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Article by Tor Pinney                                                                                                                                        Back to List of Tor's Tips


1992 Tor Pinney - All Rights Reserved


How much does the cruising life cost? I know people sailing around the world on less than $5,000 a year, and others who spend ten times that much. Assuming the boat is fully equipped and paid off, I'd say the average long-term cruising couple I meet is spending $10,000 to $25,000 annually, all inclusive. Clearly, cruising costs vary widely from boat to boat.

The factors that most directly affect the variable cost of cruising are personal life style, maintenance and repair, cruising grounds, and provisioning.

Personal life style includes how often you pay to berth in marinas, eat out in restaurants and drink at pubs, rent cars or motor bikes for sightseeing, travel inland, fly back home or fly family over for visits, and purchase non-essentials. In these categories alone, moderation can reduce, and extravagance can increase, annual cruising costs by many thousands of dollars. This doesn't mean you must live like a pauper. For example, you can dine out often in the less expensive countries and do more cooking aboard in the high-priced places.

Whether or not you insure your boat is also a matter of personal budget and conscience. If you do, it'll add from 1% to 2% of the boat's value to your annual cruising costs. Medical expenses are yet another personal variable.

The condition and upkeep of the vessel helps determine cruising costs. If you sail a fairly new boat, repair parts and labor will claim a smaller portion of your budget than if the boat and its gear are older and already well worn at the start of the voyage. Carrying a large inventory of spare parts saves time and money when making repairs in foreign ports.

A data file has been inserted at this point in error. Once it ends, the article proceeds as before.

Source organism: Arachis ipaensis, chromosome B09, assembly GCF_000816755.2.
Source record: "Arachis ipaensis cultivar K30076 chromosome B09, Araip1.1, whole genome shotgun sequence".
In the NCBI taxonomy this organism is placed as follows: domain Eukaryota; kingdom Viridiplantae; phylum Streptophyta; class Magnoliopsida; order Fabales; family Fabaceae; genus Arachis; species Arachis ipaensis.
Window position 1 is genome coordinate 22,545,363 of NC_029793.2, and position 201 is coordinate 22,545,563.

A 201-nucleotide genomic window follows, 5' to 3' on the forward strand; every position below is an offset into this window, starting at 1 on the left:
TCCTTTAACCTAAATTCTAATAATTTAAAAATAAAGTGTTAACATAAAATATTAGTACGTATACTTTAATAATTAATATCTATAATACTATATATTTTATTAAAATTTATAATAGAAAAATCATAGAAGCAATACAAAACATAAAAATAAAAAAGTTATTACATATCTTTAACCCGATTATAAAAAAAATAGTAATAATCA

Self-sufficiency is a key to budget cruising. The crew's ability (or inability) to perform regular and preventative maintenance, as well as most repair jobs aboard, significantly effects the cruising kitty. Hiring skilled labor (when you can find it) is expensive. The frugal sailor is a self-taught handyman who acquires a working knowledge of mechanics, sail repair, carpentry, rigging, electronics, and plumbing.

Where you sail also makes a big difference. The cost of living aboard in cruising grounds such as Guatemala, Turkey or Thailand is much cheaper than in countries like Norway, Italy and Japan. Also, almost everything costs more on an island because goods must be imported. Trade winds sailing consumes little engine fuel compared to summertime cruising in the relatively windless Mediterranean, for example, where the engine works overtime and fuel prices are high. Areas with lively fishing grounds can supplement the food allowance.

Thoughtful, bulk provisioning saves money. When you plan to purchase basic non-perishables such as rice, beans, grains, and canned foods in quantity (i.e., more than a thousand dollars worth), you can often strike a deal with a local grocer (or a health-food store owner) for a discount. Then, while cruising, supplement these staples with fresh produce and meats from local markets, and fish from the sea. Otherwise, buying familiar foods may be difficult and expensive in foreign ports. Prices of maintenance items such as bottom paint vary enormously from country to country. Stock up when you find good deals.

The frills that a big cruising budget permits are nice if you can afford them. But the real magic of the cruising life is not purchased. It is lived. So put away your calculator, cast off the lines, and go. Because the cost of cruising is nothing compared to the price of not going.

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